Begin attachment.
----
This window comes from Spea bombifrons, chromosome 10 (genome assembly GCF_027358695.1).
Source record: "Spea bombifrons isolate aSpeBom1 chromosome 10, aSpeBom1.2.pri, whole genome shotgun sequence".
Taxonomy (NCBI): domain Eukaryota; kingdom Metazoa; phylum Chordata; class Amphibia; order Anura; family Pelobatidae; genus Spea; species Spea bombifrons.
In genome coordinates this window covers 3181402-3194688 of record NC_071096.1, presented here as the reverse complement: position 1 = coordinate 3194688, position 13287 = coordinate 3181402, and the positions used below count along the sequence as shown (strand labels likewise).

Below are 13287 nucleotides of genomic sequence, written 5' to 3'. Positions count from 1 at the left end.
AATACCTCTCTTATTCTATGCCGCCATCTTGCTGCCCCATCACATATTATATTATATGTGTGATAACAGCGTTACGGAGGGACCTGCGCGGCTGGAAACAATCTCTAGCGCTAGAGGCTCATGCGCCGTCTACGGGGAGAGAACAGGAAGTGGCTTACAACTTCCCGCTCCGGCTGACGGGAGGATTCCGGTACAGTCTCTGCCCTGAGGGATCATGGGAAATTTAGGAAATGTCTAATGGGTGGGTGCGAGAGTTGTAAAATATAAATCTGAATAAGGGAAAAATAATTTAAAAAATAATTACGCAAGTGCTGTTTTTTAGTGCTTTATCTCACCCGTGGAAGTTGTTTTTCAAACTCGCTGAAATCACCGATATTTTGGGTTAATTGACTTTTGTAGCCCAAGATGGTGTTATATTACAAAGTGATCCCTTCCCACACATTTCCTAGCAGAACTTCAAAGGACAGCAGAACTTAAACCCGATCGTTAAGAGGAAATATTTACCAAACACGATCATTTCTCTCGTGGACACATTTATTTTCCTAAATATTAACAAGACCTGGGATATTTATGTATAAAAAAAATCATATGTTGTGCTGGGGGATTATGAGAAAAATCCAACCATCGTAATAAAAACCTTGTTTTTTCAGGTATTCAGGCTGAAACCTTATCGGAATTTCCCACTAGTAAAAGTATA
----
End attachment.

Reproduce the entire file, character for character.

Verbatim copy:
This window comes from Spea bombifrons, chromosome 10 (genome assembly GCF_027358695.1).
Source record: "Spea bombifrons isolate aSpeBom1 chromosome 10, aSpeBom1.2.pri, whole genome shotgun sequence".
Taxonomy (NCBI): domain Eukaryota; kingdom Metazoa; phylum Chordata; class Amphibia; order Anura; family Pelobatidae; genus Spea; species Spea bombifrons.
In genome coordinates this window covers 3181402-3194688 of record NC_071096.1, presented here as the reverse complement: position 1 = coordinate 3194688, position 13287 = coordinate 3181402, and the positions used below count along the sequence as shown (strand labels likewise).

Below are 13287 nucleotides of genomic sequence, written 5' to 3'. Positions count from 1 at the left end.
AATACCTCTCTTATTCTATGCCGCCATCTTGCTGCCCCATCACATATTATATTATATGTGTGATAACAGCGTTACGGAGGGACCTGCGCGGCTGGAAACAATCTCTAGCGCTAGAGGCTCATGCGCCGTCTACGGGGAGAGAACAGGAAGTGGCTTACAACTTCCCGCTCCGGCTGACGGGAGGATTCCGGTACAGTCTCTGCCCTGAGGGATCATGGGAAATTTAGGAAATGTCTAATGGGTGGGTGCGAGAGTTGTAAAATATAAATCTGAATAAGGGAAAAATAATTTAAAAAATAATTACGCAAGTGCTGTTTTTTAGTGCTTTATCTCACCCGTGGAAGTTGTTTTTCAAACTCGCTGAAATCACCGATATTTTGGGTTAATTGACTTTTGTAGCCCAAGATGGTGTTATATTACAAAGTGATCCCTTCCCACACATTTCCTAGCAGAACTTCAAAGGACAGCAGAACTTAAACCCGATCGTTAAGAGGAAATATTTACCAAACACGATCATTTCTCTCGTGGACACATTTATTTTCCTAAATATTAACAAGACCTGGGATATTTATGTATAAAAAAAATCATATGTTGTGCTGGGGGATTATGAGAAAAATCCAACCATCGTAATAAAAACCTTGTTTTTTCAGGTATTCAGGCTGAAACCTTATCGGAATTTCCCACTAGTAAAAGTATA